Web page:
It’s no secret that nearly all the $800 billion in Paycheck Protection Program loans issued by the federal government have been forgiven. Now, some borrowers whose requests for forgiveness were denied are taking their cases to court.
The U.S. Small Business Administration is facing suits by businesses claiming that the agency wrongly withheld forgiveness of their PPP loans. But debtors could find that the SBA, whose administration of the PPP program was criticized as haphazard in the early days, may now be playing hardball as the program has matured.
Three years after the PPP loans were rolled out to keep the workforce on the job when COVID-19 struck, it has been reported that 92% of the loans have been fully or partly forgiven.
Those who are asking judges to step in include a small New England college, a New Jersey car dealership and a Midwest chain of health clubs.
In the New Jersey case, the operator of a BMW dealer in Springfield sued the SBA Tuesday seeking forgiveness of $936,963. The SBA said the company, known as Celebrity of Springfield, is part of a larger corporate group that received a loan of $5.06 million, which is far more than the $4 million corporate maximum. Therefore, Celebrity’s $2 million loan is ineligible for forgiveness, the SBA said in its final loan review decision.
After its $2 million loan forgiveness request was denied, Celebrity requested partial forgiveness of $936,963. In February, an administrative law judge in the SBA Office of Hearings and Appeals denied that request, prompting the lawsuit in U.S. District Court for the District of New Jersey, which claims violations of the Administrative Procedure Act.
Thomas Gentile of Wilson Elser in Madison, New Jersey, representing Celebrity, had no comment.
The SBA also faces a suit seeking forgiveness of a PPP loan to Gordon College in Wenham, Massachusetts. The school asked for and received $7.05 million based on its head count of a full-time equivalent of 495.67 employees. When it sought forgiveness of the loan, the college’s request was denied. The college said in court papers that the refund was denied because, if it counted each full- or part-time employee as one person, its head count would exceed 500 persons, which makes it ineligible for the PPP program. The college said in court papers that it counted its employees in the manner directed by the SBA at the time it submitted its loan application, but rules for counting employees later changed.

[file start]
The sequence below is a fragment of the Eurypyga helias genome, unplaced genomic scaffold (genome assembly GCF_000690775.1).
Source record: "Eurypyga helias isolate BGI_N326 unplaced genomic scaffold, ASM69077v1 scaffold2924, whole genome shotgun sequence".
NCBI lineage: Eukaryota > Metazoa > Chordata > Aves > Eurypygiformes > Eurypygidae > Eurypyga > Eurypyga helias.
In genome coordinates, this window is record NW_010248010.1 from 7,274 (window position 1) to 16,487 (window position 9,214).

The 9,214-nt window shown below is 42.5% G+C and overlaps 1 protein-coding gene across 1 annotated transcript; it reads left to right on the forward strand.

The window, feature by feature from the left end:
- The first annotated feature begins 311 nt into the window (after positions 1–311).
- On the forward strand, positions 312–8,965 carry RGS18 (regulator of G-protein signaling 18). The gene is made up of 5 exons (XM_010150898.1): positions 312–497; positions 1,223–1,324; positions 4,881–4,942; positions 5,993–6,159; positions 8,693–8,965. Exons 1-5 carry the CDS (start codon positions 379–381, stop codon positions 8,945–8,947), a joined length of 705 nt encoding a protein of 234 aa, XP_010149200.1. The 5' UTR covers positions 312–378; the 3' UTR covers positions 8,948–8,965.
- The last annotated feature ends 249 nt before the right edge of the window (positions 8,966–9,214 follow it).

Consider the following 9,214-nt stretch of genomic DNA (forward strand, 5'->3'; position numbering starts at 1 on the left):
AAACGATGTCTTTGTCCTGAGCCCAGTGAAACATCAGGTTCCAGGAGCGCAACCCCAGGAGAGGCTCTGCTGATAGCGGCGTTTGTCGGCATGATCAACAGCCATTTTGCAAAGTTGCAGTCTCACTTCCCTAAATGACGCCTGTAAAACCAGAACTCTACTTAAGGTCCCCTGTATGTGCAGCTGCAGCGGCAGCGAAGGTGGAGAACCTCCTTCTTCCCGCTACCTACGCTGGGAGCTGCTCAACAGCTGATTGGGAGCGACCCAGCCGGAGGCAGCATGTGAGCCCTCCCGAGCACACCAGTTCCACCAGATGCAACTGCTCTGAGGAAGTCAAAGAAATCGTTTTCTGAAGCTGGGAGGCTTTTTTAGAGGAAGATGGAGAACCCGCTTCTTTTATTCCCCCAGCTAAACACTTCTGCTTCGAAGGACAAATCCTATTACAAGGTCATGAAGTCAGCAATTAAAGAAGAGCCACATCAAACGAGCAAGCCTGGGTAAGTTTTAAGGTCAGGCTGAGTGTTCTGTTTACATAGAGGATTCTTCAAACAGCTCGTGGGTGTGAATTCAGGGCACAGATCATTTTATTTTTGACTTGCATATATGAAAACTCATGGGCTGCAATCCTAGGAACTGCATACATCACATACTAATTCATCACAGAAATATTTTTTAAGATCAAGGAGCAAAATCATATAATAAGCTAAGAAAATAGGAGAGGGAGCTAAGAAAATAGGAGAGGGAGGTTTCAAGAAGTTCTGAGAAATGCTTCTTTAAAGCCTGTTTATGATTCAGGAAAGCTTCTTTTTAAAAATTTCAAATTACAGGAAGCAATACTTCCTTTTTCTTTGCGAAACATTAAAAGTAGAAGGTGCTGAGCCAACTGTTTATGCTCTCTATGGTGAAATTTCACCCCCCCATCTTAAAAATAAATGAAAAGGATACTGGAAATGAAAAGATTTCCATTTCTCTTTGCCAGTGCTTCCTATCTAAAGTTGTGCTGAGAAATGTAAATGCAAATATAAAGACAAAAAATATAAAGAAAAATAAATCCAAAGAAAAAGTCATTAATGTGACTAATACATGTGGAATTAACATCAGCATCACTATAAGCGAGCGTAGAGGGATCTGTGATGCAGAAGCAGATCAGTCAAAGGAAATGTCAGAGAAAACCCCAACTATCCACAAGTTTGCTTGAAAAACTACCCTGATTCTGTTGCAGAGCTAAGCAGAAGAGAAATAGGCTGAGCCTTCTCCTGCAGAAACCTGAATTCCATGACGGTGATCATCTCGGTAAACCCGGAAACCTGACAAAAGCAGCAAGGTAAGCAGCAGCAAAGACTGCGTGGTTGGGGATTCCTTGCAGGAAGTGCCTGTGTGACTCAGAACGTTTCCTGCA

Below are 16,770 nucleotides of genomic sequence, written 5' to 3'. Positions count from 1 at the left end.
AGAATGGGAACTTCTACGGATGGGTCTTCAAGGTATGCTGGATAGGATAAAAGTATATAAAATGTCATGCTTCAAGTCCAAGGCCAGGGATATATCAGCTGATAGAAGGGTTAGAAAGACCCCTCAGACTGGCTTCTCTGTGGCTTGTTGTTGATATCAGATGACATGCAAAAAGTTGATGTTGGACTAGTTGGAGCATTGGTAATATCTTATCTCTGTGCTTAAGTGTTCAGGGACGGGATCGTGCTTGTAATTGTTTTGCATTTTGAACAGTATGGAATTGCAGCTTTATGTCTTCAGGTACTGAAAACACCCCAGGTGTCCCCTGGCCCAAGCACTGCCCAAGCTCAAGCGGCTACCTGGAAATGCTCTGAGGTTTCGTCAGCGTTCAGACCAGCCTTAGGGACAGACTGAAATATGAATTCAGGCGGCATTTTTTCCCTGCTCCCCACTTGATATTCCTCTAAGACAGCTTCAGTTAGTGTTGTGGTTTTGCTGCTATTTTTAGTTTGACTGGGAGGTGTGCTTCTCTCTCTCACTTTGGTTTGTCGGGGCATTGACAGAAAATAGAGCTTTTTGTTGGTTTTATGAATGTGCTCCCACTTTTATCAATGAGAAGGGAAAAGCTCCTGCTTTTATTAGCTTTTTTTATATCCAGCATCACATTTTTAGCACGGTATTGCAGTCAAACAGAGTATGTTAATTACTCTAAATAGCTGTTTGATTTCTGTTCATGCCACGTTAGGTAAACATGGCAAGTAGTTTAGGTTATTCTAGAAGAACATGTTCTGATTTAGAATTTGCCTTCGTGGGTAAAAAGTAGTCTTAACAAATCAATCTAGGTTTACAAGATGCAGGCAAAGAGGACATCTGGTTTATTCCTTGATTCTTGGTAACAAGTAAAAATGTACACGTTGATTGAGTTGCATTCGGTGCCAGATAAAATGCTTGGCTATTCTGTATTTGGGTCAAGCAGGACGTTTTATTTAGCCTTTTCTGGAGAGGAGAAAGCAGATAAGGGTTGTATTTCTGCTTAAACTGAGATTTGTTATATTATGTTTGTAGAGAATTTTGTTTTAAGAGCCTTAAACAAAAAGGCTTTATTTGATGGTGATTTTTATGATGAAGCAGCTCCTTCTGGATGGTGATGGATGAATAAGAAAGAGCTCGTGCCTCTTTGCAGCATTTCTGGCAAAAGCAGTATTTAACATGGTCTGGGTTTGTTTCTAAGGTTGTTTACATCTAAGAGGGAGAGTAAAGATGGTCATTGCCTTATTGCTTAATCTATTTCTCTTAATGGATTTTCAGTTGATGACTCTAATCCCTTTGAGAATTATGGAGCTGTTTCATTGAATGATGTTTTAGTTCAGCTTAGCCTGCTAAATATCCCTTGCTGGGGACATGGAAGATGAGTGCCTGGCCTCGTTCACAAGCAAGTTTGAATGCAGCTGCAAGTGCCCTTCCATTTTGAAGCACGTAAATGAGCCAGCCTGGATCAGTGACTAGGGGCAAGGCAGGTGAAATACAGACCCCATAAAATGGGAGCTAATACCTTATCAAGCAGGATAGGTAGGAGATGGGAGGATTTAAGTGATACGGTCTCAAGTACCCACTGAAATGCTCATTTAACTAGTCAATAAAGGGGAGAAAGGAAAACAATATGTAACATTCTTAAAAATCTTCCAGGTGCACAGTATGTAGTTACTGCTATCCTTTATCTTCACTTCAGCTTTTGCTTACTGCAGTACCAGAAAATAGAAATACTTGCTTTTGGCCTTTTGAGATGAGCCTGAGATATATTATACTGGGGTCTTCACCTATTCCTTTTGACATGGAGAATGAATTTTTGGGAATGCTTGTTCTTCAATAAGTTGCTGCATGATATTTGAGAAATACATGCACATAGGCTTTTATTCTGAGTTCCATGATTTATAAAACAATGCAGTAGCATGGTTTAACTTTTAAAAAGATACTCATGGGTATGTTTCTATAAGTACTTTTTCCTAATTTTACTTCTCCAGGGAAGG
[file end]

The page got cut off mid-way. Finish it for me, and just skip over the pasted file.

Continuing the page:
Gordon College filed its suit in U.S. District Court for the District of Columbia, where it is represented by Gammon & Grange of Vienna, Virginia. The firm did not return a call about the case.
Club Fitness Holdings, which filed its suit in the Eastern District of Missouri on March 10, was denied forgiveness of its$2.4 million loan because its company net worth exceeded SBA eligibility rules, according to its complaint. The company said in court papers that a one-time, $10 million life insurance payment it received on the death of its founder and former CEO, John Crocker, was wrongly counted by the SBA as corporate income.
Club Fitness is represented in the suit by Angela Kennedy of Armstrong Teasdale in St. Louis, who did not return a call about the case.
A spokesperson for the SBA did not respond to a request for comment on the suits.
‘Playing Hardball With Borrowers Now’
In the early days of the PPP program, the government emphasized getting money to businesses promptly, in order to minimize layoffs related to COVID-19 business interruptions, and rules for the program changed regularly, said Scott Borsack, who advises PPP borrowers at Szaferman, Lakind, Blumstein & Blader in Lawrenceville, New Jersey. But administration of the PPP program has become more strict, he said.
“I think the government may be playing hardball with borrowers now,” Borsack said.
Borsack said it’s impossible to predict how PPP borrower litigants will fare in court with the SBA because their circumstances vary widely.
“It’s hard to generalize because the facts of each case are very different. I would think that the disputes that attorneys actually take to court probably present the most egregious set of facts,” Borsack said.
Poor communications between the parties is a common thread in disputes between PPP borrowers and the SBA because initial communications passed through the bank that processed the loan, said David Roth of Munsch Hardt Kopf & Harr in Houston.
Roth represents PPP borrowers who were denied loan forgiveness, but has not filed any suits on their behalf. He said he is “winning more than losing” at administrative proceedings. In those cases where his client loses at the administrative level, Roth said, “we have to have a very frank conversation with our client, because district court litigation is so expensive,” he said. “If you’re a borrower that’s cash-strapped to begin with, incurring all those fees in the hope of getting your loan forgiven is a really tough decision to make. You might make the decision that it’s in your best interest to just repay the loan on the original terms, which are 1%, payable over five years,” Roth said.
Roth said his firm continues to hear from new clients who were denied forgiveness of their PPP loans. But that group is “a tiny fraction” of all PPP borrowers and those going to court are likewise “a tiny fraction of the ones that get appealed.”
Despite the headaches his clients are having, Roth said, PPP “was worthwhile for most borrowers. If you go back to 2020, these folks didn’t know if they were going to stay in business or not and were thinking of cutting their payrolls. The government consciously had a program where they were lending money with relatively low standards and low guidance. They got the money out there, which I think is a very good thing,” he said.
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